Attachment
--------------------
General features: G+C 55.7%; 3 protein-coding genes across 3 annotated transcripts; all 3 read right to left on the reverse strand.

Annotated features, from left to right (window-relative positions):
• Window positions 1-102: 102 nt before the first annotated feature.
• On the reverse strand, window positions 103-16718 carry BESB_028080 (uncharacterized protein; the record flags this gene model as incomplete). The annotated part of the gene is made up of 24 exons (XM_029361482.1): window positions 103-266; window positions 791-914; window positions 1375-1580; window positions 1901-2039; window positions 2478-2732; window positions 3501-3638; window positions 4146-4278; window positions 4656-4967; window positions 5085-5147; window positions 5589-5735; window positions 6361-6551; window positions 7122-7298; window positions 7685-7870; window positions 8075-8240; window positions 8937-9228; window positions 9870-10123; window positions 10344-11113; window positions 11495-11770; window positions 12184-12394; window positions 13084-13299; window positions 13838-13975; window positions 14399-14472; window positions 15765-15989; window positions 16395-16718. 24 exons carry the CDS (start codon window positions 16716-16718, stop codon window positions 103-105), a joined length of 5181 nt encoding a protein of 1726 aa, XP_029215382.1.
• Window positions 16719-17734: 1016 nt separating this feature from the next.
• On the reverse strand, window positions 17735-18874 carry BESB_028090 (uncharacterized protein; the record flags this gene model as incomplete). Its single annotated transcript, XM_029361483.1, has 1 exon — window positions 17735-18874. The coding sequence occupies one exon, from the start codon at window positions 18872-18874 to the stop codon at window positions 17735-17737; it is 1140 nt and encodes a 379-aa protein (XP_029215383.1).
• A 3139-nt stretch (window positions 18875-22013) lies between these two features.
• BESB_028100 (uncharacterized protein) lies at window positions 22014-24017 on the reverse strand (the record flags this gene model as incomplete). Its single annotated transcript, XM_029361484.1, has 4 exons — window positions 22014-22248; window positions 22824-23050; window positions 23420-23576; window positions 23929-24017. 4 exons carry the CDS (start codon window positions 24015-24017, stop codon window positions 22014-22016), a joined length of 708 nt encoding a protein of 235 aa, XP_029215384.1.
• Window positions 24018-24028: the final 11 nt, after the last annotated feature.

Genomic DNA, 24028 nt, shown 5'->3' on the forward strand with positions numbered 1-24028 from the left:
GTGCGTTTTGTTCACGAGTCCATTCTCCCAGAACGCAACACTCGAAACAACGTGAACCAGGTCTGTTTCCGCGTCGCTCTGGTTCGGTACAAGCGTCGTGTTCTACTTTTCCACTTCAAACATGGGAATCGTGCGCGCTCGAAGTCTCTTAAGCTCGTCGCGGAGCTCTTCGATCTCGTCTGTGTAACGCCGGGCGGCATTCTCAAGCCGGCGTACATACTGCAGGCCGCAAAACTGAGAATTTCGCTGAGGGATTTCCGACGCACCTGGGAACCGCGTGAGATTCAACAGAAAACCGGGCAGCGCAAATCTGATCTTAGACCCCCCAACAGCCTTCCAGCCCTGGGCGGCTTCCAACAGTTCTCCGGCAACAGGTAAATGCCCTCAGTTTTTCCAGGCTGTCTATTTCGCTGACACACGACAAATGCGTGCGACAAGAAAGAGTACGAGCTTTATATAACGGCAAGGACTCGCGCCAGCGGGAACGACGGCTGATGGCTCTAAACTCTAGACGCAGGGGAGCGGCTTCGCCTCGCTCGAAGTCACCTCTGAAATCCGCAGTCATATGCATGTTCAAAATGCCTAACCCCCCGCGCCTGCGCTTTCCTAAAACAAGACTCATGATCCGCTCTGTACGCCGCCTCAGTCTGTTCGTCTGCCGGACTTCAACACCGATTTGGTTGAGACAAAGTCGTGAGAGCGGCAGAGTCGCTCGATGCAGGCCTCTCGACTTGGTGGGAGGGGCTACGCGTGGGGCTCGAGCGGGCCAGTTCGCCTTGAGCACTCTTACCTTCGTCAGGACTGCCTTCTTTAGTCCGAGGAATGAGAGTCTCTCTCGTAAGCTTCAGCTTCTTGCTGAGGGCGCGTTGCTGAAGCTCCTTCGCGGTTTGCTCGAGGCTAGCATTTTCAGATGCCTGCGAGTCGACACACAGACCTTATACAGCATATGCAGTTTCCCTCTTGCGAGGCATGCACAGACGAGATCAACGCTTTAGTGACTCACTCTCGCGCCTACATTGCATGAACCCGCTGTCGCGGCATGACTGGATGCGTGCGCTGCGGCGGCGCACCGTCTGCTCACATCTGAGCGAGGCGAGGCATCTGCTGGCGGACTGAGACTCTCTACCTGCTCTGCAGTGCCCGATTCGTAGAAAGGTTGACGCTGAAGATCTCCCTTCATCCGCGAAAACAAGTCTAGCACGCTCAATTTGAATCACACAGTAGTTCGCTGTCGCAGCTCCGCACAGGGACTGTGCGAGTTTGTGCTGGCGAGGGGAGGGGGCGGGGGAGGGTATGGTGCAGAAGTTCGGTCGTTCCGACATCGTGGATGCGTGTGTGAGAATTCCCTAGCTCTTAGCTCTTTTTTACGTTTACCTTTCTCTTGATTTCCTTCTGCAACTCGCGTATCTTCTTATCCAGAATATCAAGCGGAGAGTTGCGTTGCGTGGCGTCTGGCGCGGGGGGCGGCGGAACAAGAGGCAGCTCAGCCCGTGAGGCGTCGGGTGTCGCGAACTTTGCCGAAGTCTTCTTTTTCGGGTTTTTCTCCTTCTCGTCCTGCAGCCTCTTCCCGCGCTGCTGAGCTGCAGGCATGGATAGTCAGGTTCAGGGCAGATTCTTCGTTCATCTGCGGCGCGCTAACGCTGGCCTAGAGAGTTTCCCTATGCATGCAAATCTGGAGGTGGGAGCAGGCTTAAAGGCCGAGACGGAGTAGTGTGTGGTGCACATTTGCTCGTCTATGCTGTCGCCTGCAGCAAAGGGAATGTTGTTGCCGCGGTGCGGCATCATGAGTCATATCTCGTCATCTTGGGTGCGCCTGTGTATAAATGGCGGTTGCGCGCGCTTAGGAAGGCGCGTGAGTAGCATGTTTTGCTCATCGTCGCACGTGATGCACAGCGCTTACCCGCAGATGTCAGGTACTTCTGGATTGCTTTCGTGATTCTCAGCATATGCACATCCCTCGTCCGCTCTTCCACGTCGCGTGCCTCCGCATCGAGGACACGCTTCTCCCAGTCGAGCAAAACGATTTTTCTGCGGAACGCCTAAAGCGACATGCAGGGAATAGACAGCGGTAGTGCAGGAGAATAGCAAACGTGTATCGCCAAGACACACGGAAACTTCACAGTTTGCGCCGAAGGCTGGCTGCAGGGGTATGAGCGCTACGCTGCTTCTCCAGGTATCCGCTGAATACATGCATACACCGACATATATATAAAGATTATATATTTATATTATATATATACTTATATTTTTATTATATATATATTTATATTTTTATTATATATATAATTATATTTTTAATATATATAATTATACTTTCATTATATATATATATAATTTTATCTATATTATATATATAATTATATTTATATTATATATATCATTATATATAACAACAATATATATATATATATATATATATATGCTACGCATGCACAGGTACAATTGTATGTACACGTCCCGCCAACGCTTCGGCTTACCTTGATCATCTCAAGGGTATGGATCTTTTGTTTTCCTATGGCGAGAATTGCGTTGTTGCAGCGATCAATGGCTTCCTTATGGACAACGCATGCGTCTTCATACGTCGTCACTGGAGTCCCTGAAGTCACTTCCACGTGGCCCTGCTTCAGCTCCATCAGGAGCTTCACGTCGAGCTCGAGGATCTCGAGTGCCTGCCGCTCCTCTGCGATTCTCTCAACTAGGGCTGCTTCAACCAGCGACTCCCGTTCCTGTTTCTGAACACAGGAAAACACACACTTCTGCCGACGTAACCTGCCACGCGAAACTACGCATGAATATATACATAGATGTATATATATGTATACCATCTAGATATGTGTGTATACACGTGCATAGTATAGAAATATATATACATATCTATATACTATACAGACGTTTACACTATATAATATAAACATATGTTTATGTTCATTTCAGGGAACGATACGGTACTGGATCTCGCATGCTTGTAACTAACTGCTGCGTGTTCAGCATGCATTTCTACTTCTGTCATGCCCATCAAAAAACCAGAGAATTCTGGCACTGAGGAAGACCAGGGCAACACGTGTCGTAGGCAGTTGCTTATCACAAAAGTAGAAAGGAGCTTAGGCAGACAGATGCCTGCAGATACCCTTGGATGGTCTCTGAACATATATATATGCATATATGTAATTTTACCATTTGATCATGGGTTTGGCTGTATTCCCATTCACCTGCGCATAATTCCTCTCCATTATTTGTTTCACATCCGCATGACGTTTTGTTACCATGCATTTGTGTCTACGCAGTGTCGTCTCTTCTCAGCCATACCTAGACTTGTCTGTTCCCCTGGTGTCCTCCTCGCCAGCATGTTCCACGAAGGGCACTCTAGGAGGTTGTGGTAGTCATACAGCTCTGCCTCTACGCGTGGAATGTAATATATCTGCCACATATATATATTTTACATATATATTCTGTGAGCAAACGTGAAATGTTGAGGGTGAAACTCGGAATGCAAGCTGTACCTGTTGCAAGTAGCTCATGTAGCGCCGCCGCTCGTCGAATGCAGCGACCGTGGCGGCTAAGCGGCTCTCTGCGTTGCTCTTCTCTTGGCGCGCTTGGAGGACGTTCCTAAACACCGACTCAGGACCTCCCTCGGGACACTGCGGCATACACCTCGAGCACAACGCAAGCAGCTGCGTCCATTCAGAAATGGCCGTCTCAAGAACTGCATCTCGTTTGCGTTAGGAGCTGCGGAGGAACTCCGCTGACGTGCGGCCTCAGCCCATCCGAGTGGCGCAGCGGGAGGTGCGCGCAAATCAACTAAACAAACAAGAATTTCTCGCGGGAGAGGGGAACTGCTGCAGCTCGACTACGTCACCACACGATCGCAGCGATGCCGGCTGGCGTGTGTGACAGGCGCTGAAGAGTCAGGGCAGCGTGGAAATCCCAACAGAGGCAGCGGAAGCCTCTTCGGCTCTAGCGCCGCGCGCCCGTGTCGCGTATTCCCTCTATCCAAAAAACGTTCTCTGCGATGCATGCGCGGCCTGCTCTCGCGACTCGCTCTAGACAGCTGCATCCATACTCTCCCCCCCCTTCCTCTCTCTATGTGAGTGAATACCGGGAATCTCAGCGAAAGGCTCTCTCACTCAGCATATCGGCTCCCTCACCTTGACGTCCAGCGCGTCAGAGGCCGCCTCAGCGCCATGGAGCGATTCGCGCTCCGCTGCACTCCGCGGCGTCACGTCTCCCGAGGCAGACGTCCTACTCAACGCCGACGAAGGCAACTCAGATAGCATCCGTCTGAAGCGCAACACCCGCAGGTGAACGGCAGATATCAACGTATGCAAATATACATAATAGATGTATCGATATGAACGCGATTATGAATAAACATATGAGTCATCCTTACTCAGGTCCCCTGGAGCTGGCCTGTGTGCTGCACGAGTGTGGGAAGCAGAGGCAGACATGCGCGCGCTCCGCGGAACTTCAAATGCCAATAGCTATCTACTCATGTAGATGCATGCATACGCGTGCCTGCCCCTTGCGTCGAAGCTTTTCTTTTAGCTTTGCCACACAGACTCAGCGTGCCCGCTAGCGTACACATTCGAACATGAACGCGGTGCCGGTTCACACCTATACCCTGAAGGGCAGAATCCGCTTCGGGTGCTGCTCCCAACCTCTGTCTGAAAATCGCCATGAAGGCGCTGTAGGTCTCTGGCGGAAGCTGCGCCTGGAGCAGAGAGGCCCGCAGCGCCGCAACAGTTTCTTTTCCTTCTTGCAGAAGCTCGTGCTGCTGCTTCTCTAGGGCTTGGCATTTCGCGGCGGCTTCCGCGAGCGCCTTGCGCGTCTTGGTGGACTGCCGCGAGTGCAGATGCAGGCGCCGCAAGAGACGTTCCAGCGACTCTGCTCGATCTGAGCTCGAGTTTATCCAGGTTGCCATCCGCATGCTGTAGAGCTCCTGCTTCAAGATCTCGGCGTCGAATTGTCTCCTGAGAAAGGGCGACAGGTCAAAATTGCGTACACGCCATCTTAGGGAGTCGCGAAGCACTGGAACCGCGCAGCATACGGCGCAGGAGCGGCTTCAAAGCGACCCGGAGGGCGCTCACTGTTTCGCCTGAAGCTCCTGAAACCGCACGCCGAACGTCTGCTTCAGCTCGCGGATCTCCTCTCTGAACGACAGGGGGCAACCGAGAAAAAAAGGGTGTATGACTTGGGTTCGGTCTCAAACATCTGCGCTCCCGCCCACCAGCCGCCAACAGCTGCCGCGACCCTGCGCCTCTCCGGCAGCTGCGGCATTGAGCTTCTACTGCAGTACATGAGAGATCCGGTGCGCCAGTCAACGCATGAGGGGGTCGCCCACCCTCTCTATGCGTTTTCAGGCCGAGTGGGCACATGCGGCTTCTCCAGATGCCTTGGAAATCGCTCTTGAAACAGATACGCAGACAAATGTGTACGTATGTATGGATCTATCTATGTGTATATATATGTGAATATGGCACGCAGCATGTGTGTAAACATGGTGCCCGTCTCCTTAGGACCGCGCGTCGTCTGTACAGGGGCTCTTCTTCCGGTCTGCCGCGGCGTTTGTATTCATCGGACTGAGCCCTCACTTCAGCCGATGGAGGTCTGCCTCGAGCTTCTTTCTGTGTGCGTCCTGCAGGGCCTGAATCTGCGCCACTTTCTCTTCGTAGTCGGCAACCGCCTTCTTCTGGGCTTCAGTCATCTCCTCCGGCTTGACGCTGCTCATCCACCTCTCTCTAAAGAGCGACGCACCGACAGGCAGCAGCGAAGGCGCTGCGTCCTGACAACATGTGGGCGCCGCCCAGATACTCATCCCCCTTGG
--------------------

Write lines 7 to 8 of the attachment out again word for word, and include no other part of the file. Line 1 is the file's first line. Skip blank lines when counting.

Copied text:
• A 3139-nt stretch (window positions 18875-22013) lies between these two features.
• BESB_028100 (uncharacterized protein) lies at window positions 22014-24017 on the reverse strand (the record flags this gene model as incomplete). Its single annotated transcript, XM_029361484.1, has 4 exons — window positions 22014-22248; window positions 22824-23050; window positions 23420-23576; window positions 23929-24017. 4 exons carry the CDS (start codon window positions 24015-24017, stop codon window positions 22014-22016), a joined length of 708 nt encoding a protein of 235 aa, XP_029215384.1.